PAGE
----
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Progressive Peak Lists for Alexandre Lauzon

Personal Superlative Climbs over Time

Progressive Highest Point Reached

Includes unsuccessful attempts and non-summit goal hikes.

DatePeak NameElev-ftLocation
2005-11-05Camels Hump4080USA-VT
2005-12-11Big Slide Mountain4199USA-NY
2006-05-07Algonquin Peak5115USA-NY
2006-07-08Mount Lafayette5240USA-NH
2008-06-24Mount Marcy5344USA-NY
2008-07-28Mount Adams5799USA-NH
2008-08-31Mount Washington6288USA-NH

 

Progressive Highest Peak Climbed

DatePeak NameElev-ftLocation
2005-11-05Camels Hump4080USA-VT
2005-12-11Big Slide Mountain4199USA-NY
2006-05-07Algonquin Peak5115USA-NY
2006-07-08Mount Lafayette5240USA-NH
2008-06-24Mount Marcy5344USA-NY
2008-07-28Mount Adams5799USA-NH
2008-08-31Mount Washington6288USA-NH

 

Progressive Most Prominent Peak Climbed

DatePeak NameProm-ftLocation
2005-11-05Camels Hump1860USA-VT
2006-05-07Algonquin Peak2097USA-NY
2006-07-08Mount Lafayette3320USA-NH
2006-08-05Mount Mansfield3633USA-VT
2008-06-24Mount Marcy4914USA-NY
2008-08-31Mount Washington6148USA-NH

 

Progressive Most Isolated Peak Climbed

DatePeak NameIso-MiLocation
2005-11-05Camels Hump11.2213USA-VT
2006-07-08Mount Lafayette17.2316USA-NH
2006-07-20Mont Tremblant111.104Canada-QC
2008-06-24Mount Marcy129.64USA-NY
2008-08-31Mount Washington819.556USA-NH

 

Progressive Furthest North Ascent

DatePeak NameLatitudeLocation
2005-11-05Camels Hump44.319572USA-VT
2006-07-20Mont Tremblant46.24875Canada-QC
2006-08-16Montagne des Érables47.894204Canada-QC
2006-08-17Mont Albert-Sommet Nord48.9355254Canada-QC
2008-08-08Mont Xalibu48.9642Canada-QC
2009-08-25Mont Jacques-Cartier48.98728Canada-QC
2011-09-01Mont Provencher51.492207Canada-QC
2011-09-02Mont Veyrier51.530885Canada-QC
2011-09-03Mont de la Tour51.61295Canada-QC
2011-09-04Mont Jauffret51.61848Canada-QC

 

Progressive Furthest South Ascent

DatePeak NameLatitudeLocation
2005-11-05Camels Hump44.319572USA-VT
2005-12-11Big Slide Mountain44.182303USA-NY
2006-05-07Algonquin Peak44.143624USA-NY
2006-07-08Little Haystack44.14053USA-NH
2006-10-07Gothics44.127528USA-NY
2006-10-21Mount Abraham44.120426USA-VT
2007-05-21Indian Head44.113073USA-NY
2007-08-04Mount Haystack44.105796USA-NY
2007-08-26Nippletop44.089104USA-NY
2008-10-05Blake Peak44.081398USA-NY
2009-06-06Hough Peak44.069622USA-NY
2009-06-06Macomb Mountain44.05176USA-NY
2010-03-28Mount Moosilauke44.024326USA-NH
2010-05-24Mount Osceola44.001614USA-NH
2010-07-17North Tripyramid43.973254USA-NH
2010-07-17Middle Tripyramid43.964662USA-NH
2010-07-17Mount Passaconaway43.954734USA-NH
2010-07-17Mount Whiteface43.936643USA-NH
2011-06-18Killington Peak43.604717USA-VT
2011-07-03Hunter Mountain42.177724USA-NY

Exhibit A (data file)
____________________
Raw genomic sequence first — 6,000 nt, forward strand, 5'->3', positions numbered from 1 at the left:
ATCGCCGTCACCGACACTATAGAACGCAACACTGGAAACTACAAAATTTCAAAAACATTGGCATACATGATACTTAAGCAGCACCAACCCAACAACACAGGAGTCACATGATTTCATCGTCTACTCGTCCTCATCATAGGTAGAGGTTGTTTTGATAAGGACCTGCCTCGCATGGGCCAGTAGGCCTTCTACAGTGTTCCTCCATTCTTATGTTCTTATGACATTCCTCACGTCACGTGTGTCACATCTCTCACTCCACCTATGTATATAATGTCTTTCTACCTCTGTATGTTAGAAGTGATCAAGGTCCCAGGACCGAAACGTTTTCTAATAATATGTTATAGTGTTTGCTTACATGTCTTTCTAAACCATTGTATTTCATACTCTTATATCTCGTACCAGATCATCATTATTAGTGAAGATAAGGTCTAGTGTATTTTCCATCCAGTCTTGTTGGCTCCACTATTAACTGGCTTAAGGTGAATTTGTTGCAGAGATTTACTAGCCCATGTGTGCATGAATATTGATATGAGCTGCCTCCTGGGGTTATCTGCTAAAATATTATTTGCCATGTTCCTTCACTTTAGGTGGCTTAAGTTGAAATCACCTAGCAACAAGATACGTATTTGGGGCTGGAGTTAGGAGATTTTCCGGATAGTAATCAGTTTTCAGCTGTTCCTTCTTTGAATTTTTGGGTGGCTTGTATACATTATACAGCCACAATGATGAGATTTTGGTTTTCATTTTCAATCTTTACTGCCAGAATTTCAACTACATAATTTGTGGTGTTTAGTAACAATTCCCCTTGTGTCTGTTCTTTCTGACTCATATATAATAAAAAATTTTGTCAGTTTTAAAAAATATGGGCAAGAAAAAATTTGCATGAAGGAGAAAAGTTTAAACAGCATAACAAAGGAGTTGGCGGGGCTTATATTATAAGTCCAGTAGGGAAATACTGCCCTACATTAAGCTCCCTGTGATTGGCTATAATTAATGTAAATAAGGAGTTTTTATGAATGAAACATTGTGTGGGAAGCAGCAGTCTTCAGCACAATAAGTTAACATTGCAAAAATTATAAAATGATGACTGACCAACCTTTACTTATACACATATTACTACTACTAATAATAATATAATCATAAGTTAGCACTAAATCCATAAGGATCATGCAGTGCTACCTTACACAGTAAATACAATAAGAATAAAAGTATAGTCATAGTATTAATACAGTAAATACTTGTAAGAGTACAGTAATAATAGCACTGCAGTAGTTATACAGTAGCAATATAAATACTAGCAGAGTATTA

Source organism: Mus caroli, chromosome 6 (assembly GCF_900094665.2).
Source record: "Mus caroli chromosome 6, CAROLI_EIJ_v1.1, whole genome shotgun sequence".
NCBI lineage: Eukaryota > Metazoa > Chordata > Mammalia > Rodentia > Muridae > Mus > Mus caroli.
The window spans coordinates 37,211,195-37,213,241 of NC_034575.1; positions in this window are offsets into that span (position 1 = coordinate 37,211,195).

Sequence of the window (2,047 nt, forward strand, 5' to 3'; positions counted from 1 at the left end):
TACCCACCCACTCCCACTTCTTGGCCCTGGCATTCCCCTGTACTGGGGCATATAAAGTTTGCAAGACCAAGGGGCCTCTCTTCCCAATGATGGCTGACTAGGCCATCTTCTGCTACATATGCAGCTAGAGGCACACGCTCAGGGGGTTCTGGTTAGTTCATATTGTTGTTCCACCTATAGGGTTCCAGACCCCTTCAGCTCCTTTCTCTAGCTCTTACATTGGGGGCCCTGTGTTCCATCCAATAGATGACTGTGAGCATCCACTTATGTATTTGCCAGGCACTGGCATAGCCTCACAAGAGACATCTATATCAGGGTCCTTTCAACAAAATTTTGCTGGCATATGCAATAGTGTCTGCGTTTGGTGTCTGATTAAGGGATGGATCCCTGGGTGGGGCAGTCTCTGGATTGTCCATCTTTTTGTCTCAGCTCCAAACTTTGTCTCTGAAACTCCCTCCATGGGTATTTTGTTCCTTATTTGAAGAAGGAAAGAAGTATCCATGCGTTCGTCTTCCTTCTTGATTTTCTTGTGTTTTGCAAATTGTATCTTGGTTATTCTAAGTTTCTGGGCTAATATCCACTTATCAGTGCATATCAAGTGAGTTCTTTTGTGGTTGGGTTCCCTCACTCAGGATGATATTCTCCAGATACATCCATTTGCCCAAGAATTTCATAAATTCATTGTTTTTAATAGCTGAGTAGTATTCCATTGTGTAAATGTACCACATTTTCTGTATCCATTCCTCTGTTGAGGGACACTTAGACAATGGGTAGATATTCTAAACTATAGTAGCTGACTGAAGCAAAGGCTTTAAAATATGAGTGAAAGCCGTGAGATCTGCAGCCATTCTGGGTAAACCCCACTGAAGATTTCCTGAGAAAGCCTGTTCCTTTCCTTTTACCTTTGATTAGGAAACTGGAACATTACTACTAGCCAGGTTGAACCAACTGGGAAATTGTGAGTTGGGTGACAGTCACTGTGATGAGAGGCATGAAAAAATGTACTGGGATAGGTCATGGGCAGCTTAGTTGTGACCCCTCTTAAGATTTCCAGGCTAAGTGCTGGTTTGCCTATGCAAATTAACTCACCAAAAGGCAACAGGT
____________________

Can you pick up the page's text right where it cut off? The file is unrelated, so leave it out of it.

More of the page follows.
2011-07-03Slide Mountain41.999112USA-NY

 

Progressive Furthest East Ascent

May not be accurate due to around-the-world effects. See note below.

DatePeak NameLongitudeLocation
2005-11-05Camels Hump-72.886339USA-VT
2006-07-08Mount Lafayette-71.644564USA-NH
2006-07-08Mount Truman-71.643881USA-NH
2006-08-16Montagne des Érables-70.45845Canada-QC
2006-08-17Mont Albert-Sommet Nord-66.1671352Canada-QC
2008-08-08Mont Xalibu-66.0117Canada-QC
2008-08-09Mont Saint-Alban-64.2568016Canada-QC

 

Progressive Furthest West Ascent

May not be accurate due to around-the-world effects. See note below.

DatePeak NameLongitudeLocation
2005-11-05Camels Hump-72.886339USA-VT
2005-12-11Big Slide Mountain-73.870842USA-NY
2006-05-07Algonquin Peak-73.986721USA-NY
2006-07-16Ampersand Mountain-74.202764USA-NY
2006-07-20Mont Tremblant-74.559423Canada-QC
2008-10-12Mont King-75.863183Canada-QC

 

Notes

  • For all the eight lists on this page, the first entry will be the first ascent chronologically for this climber.
  • The last entry will be the current superlative ascent for the category.
  • Each list shows all the ascents that set a new record for highest, most prominent, furthest north, etc.
  • Ascents logged without a date are not counted for these lists, obviously.
  • Isolation number is approximate for most peaks in the database, and Provisional Peaks are not counted for Most Isolated Peak list.
  • If two ascents have the same date, they are sorted randomly. Ideally, climbers should add a suffix (e.g. the letter "a" in "2003-08-12 a") to distinguish ascents on the same day.
  • For globe-trotting climbers that have crossed oceans many times, the furthest east and west lists will break down and become meaningless towards the end.  This is because the direction of travel from peak to peak is not recorded when a climb is logged. If a climber travels from the USA to Kilimanjaro, it is not possible to tell if that represents eastbound or westbound travel. The lists above try make an intelligent guess but will often "wrap around" the wrong way.



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